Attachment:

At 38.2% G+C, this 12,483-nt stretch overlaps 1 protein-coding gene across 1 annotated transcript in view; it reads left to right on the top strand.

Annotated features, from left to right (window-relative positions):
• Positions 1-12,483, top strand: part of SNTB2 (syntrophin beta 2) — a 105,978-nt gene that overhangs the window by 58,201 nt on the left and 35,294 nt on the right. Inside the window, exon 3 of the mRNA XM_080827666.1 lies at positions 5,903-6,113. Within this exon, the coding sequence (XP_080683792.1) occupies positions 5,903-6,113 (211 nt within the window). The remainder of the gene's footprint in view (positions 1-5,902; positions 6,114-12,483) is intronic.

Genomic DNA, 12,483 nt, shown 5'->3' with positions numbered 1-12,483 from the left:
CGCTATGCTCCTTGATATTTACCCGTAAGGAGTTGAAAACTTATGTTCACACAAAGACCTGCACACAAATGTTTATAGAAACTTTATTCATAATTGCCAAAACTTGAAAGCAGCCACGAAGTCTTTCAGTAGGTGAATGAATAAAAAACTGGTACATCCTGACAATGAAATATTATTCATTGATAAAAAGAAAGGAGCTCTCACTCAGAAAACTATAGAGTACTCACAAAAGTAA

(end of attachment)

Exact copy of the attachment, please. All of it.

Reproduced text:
At 38.2% G+C, this 12,483-nt stretch overlaps 1 protein-coding gene across 1 annotated transcript in view; it reads left to right on the top strand.

Annotated features, from left to right (window-relative positions):
• Positions 1-12,483, top strand: part of SNTB2 (syntrophin beta 2) — a 105,978-nt gene that overhangs the window by 58,201 nt on the left and 35,294 nt on the right. Inside the window, exon 3 of the mRNA XM_080827666.1 lies at positions 5,903-6,113. Within this exon, the coding sequence (XP_080683792.1) occupies positions 5,903-6,113 (211 nt within the window). The remainder of the gene's footprint in view (positions 1-5,902; positions 6,114-12,483) is intronic.

Genomic DNA, 12,483 nt, shown 5'->3' with positions numbered 1-12,483 from the left:
CGCTATGCTCCTTGATATTTACCCGTAAGGAGTTGAAAACTTATGTTCACACAAAGACCTGCACACAAATGTTTATAGAAACTTTATTCATAATTGCCAAAACTTGAAAGCAGCCACGAAGTCTTTCAGTAGGTGAATGAATAAAAAACTGGTACATCCTGACAATGAAATATTATTCATTGATAAAAAGAAAGGAGCTCTCACTCAGAAAACTATAGAGTACTCACAAAAGTAA